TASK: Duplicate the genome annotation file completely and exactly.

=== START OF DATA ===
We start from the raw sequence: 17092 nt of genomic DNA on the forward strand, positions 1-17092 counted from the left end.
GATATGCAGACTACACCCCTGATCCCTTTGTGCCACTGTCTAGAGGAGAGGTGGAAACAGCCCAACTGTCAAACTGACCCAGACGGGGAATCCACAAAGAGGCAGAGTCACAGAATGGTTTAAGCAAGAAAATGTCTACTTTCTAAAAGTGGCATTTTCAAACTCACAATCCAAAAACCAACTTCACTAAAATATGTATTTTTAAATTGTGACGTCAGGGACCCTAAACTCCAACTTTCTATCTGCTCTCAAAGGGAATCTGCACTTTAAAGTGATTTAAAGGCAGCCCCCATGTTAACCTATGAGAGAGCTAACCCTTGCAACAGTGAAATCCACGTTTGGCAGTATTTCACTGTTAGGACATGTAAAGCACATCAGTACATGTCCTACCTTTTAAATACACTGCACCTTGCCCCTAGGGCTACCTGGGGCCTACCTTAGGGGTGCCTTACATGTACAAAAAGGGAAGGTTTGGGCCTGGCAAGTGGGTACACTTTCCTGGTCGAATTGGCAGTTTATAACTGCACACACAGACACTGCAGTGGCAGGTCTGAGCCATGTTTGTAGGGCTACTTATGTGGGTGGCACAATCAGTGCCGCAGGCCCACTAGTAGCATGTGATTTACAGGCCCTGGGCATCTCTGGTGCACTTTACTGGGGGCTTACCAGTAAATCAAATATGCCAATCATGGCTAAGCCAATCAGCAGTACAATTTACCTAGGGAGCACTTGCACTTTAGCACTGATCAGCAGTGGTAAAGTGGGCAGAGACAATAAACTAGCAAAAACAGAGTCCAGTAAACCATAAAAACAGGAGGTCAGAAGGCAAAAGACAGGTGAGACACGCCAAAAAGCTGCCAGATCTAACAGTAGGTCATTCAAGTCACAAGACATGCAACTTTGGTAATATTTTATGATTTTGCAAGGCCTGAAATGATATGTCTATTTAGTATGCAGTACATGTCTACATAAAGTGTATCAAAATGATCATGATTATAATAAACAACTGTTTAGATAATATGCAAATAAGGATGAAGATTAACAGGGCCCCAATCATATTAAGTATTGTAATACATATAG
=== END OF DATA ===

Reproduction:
We start from the raw sequence: 17092 nt of genomic DNA on the forward strand, positions 1-17092 counted from the left end.
GATATGCAGACTACACCCCTGATCCCTTTGTGCCACTGTCTAGAGGAGAGGTGGAAACAGCCCAACTGTCAAACTGACCCAGACGGGGAATCCACAAAGAGGCAGAGTCACAGAATGGTTTAAGCAAGAAAATGTCTACTTTCTAAAAGTGGCATTTTCAAACTCACAATCCAAAAACCAACTTCACTAAAATATGTATTTTTAAATTGTGACGTCAGGGACCCTAAACTCCAACTTTCTATCTGCTCTCAAAGGGAATCTGCACTTTAAAGTGATTTAAAGGCAGCCCCCATGTTAACCTATGAGAGAGCTAACCCTTGCAACAGTGAAATCCACGTTTGGCAGTATTTCACTGTTAGGACATGTAAAGCACATCAGTACATGTCCTACCTTTTAAATACACTGCACCTTGCCCCTAGGGCTACCTGGGGCCTACCTTAGGGGTGCCTTACATGTACAAAAAGGGAAGGTTTGGGCCTGGCAAGTGGGTACACTTTCCTGGTCGAATTGGCAGTTTATAACTGCACACACAGACACTGCAGTGGCAGGTCTGAGCCATGTTTGTAGGGCTACTTATGTGGGTGGCACAATCAGTGCCGCAGGCCCACTAGTAGCATGTGATTTACAGGCCCTGGGCATCTCTGGTGCACTTTACTGGGGGCTTACCAGTAAATCAAATATGCCAATCATGGCTAAGCCAATCAGCAGTACAATTTACCTAGGGAGCACTTGCACTTTAGCACTGATCAGCAGTGGTAAAGTGGGCAGAGACAATAAACTAGCAAAAACAGAGTCCAGTAAACCATAAAAACAGGAGGTCAGAAGGCAAAAGACAGGTGAGACACGCCAAAAAGCTGCCAGATCTAACAGTAGGTCATTCAAGTCACAAGACATGCAACTTTGGTAATATTTTATGATTTTGCAAGGCCTGAAATGATATGTCTATTTAGTATGCAGTACATGTCTACATAAAGTGTATCAAAATGATCATGATTATAATAAACAACTGTTTAGATAATATGCAAATAAGGATGAAGATTAACAGGGCCCCAATCATATTAAGTATTGTAATACATATAG